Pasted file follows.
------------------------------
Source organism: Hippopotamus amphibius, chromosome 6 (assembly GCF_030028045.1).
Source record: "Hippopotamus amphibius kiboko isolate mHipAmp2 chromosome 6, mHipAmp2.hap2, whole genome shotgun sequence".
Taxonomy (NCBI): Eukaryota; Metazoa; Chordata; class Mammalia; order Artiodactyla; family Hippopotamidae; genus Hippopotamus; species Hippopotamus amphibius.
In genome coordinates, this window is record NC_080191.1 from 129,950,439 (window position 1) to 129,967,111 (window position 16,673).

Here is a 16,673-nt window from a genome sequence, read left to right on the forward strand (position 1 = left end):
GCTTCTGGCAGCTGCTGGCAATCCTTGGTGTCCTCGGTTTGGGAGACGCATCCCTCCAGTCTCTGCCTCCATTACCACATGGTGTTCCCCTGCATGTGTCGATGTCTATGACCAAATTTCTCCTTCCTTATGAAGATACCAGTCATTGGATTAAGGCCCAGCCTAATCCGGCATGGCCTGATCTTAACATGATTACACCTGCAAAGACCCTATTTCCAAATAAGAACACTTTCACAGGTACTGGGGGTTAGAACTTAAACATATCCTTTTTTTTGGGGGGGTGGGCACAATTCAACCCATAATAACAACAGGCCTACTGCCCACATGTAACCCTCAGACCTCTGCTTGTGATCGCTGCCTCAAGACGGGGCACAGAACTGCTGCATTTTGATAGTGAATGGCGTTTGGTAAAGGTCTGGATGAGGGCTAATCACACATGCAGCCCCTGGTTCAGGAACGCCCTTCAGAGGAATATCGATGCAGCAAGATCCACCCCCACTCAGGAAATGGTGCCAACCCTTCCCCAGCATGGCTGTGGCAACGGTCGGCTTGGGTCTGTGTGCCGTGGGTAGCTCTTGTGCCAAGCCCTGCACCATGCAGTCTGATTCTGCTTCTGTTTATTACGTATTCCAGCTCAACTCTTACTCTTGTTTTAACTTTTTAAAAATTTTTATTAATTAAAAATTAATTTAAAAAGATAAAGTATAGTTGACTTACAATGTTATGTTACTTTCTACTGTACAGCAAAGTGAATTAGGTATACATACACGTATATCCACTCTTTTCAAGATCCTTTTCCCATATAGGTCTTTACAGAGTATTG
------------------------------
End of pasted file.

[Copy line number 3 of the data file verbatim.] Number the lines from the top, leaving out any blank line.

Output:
Taxonomy (NCBI): Eukaryota; Metazoa; Chordata; class Mammalia; order Artiodactyla; family Hippopotamidae; genus Hippopotamus; species Hippopotamus amphibius.